Press Release  June 10, 2019

Exhibition of Iconic French Lithographs Celebrates Turn-of-the-Century Paris

John Faier, © 2015, The Richard H. Driehaus Museum

Eugène Grasset, La Marque Georges Richard/Cycles & Automobiles, 1899, color lithograph 

CINCINNATI, Ohio – The dynamism and innovative style of fin-de-siècle Paris are brought to life in a spirited exhibition of French posters from the storied Belle Epoque era. L’Affichomania: The Passion for French Posters showcases the remarkable images of five master European printmakers: Jules Chéret, Eugéne Grasset, Alphonse Mucha, Théophile Alexandre Steinlen and Henri de Toulouse-Lautrec. The exhibition features approximately 60 vividly colored works on paper dating from 1875 to 1910, all drawn from the Richard H. Driehaus Museum’s visionary collection of fine and decorative arts in Chicago.

John Faier, © 2015, The Richard H. Driehaus Museum

Jules Chéret, Folies-Bergère/La Loïe Fuller, 1893, color lithograph

Organized by the Driehaus Museum, the exhibition will premiere at the Taft Museum of Art in Cincinnati, its first stop on a nationwide tour.

The exhibition is curated by Jeannine Falino, an independent curator, museum consultant and professor specializing in decorative arts, craft and design. An illustrated catalogue accompanies the exhibition.

“The Taft looks forward to sharing these visually rich posters from a particularly legendary and lively era in Paris with our audiences across the region,” said Louise Taft Semple President and CEO Deborah Emont Scott. “It’s also enticing to consider that Charles and Anna Taft, our original benefactors who visited Paris and were great admirers of French culture, very likely experienced similar posters as they traveled.”

At the turn of the 20th century, France witnessed the first great era of poster art, sometimes called its golden age. Bright, bold and promoting everything from products and inventions to the famed bohemian events and performers of Montmartre, the large-scale color lithographs were heralded as a new art form – a brilliant fusion of craft and commerce. The popularity of posters fueled a passion for collecting them, called affichomanie (craze for posters). Thanks to relaxed posting guidelines, along with advances in color printing, tens of thousands of posters were plastered on the buildings and kiosks of Paris every year. Pedestrians encountered these large prints throughout the city, making graphic art and design a part of modern daily life.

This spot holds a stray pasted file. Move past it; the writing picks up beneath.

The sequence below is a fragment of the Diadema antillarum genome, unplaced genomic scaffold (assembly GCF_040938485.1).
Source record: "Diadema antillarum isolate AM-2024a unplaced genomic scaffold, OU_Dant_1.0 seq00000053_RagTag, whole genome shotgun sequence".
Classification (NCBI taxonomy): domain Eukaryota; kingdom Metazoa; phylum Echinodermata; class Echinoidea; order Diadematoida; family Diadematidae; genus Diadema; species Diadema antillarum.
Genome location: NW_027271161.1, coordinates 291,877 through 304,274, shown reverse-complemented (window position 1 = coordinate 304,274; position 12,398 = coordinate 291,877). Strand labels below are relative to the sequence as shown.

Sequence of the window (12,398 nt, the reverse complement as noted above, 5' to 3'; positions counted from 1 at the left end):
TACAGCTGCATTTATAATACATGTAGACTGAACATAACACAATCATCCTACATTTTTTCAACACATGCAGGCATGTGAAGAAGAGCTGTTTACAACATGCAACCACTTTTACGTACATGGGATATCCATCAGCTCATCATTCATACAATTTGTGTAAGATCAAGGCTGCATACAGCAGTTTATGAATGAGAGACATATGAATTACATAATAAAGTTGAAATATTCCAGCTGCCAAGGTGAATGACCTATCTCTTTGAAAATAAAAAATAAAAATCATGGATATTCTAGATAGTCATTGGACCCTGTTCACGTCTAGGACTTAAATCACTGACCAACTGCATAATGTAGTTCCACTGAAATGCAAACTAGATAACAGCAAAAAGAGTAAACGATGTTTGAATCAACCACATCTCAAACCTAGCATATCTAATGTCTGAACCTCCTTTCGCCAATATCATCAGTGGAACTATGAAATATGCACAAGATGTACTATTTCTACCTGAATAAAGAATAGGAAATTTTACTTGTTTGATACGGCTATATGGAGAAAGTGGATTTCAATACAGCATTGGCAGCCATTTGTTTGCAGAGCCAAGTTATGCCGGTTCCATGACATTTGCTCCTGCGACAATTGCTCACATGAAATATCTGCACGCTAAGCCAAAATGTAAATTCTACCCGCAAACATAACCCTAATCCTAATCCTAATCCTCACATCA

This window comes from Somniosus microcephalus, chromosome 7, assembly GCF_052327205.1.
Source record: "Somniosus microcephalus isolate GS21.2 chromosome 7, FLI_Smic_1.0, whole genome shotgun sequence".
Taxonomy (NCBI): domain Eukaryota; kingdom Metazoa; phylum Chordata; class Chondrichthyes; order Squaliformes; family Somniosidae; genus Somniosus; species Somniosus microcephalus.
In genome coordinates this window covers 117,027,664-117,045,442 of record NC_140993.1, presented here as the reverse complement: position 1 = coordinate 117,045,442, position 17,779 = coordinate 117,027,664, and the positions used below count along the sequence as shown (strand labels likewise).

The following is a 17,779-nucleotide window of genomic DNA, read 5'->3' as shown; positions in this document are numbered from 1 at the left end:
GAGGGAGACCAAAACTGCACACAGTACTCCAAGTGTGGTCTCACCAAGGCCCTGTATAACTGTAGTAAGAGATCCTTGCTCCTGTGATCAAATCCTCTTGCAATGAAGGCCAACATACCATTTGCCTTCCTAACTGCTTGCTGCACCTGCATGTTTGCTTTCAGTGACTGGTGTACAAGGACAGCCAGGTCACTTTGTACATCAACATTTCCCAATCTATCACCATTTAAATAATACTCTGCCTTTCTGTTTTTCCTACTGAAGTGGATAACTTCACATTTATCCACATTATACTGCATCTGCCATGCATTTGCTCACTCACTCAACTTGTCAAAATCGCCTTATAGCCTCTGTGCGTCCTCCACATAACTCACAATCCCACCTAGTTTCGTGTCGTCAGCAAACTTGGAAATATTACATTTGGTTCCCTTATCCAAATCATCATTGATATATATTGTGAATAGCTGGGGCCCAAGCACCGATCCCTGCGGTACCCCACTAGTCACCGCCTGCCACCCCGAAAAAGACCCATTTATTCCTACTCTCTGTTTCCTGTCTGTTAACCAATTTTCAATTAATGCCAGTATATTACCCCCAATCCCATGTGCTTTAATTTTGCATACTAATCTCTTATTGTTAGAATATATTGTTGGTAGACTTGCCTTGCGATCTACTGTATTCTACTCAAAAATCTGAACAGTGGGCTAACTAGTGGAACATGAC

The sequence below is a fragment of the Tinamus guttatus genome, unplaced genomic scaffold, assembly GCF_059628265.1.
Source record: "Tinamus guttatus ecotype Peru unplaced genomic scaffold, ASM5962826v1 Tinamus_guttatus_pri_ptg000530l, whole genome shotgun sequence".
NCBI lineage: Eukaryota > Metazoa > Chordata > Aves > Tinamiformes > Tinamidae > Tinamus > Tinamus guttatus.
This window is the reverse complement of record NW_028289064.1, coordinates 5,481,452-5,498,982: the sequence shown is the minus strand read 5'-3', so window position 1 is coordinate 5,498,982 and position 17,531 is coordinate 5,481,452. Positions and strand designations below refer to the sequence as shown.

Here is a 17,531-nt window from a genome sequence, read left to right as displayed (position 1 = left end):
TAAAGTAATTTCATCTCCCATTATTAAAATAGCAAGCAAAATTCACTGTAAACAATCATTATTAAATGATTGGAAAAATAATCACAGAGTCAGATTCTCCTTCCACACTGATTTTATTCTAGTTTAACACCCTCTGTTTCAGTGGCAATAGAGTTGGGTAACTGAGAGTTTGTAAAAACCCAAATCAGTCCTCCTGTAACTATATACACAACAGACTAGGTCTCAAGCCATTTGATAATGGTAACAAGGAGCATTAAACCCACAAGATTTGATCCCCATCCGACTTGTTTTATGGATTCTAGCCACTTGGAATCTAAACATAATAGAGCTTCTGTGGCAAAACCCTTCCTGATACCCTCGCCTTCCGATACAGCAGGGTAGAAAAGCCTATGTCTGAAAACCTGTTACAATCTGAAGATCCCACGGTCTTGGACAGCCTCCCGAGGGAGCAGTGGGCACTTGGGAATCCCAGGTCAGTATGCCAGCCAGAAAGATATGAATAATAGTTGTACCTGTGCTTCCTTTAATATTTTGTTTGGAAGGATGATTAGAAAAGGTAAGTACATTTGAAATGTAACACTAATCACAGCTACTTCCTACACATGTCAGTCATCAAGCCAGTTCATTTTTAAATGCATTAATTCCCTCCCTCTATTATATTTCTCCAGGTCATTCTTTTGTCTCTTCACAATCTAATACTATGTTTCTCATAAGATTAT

John Faier, © 2015, The Richard H. Driehaus Museum.

Alphonse Mucha, Zodiac, 1896, color lithograph on silk

The pioneering artists who developed the vivid and seductive new visual style explored in L’Affichomania: The Passion for French Posters reigned in Paris during an astonishing stretch of artistic creativity. Chéret is widely recognized as the father of the artistic poster – the first to see the formerly commercial medium’s potential for creating original art. Grasset explored feminine beauty in a medieval style influenced by the Arts and Crafts movement in Britain. Steinlen was among the most prolific and recognizable printmakers on the scene. Mucha’s work was associated with the Art Nouveau style and its characteristic sinuous lines and subtle colors. Toulouse-Lautrec was a modernist innovator and one of the most influential and memorable artists of the time.
           
Tickets to the exhibition will be $10 in advance or $12 at the door; seniors $8 in advance or $10 at the door. Taft Museum of Art members, youth 18 and under and veterans/active military receive free admission. Sunday admission is free for all. All tickets will include admission to the historic house.

About the Taft Museum of Art
Once home to Charles and Anna Taft – President William Howard Taft’s half-brother and his wife – the Taft Museum of Art is one of the finest small art museums in the U.S. The museum houses Charles and Anna Taft’s renowned collections of European and American fine and decorative arts and Chinese porcelain in a downtown 1820 National Historic Landmark and graceful 2004 addition. The Taft Museum of Art is dedicated to providing captivating, exceptional and accessible visual encounters with truly great art through its collections, exhibitions and programs. Its special exhibitions bring the collection to life in dynamic new ways for diverse audiences.

The Taft Museum of Art is supported in part by the generosity of individuals and businesses that give annually to ArtsWave. The Ohio Arts Council helps fund the Museum with state tax dollars to encourage economic growth, educational excellence and cultural enrichment for all Ohioans. The Taft Museum of Art is accredited by the American Alliance of Museums.

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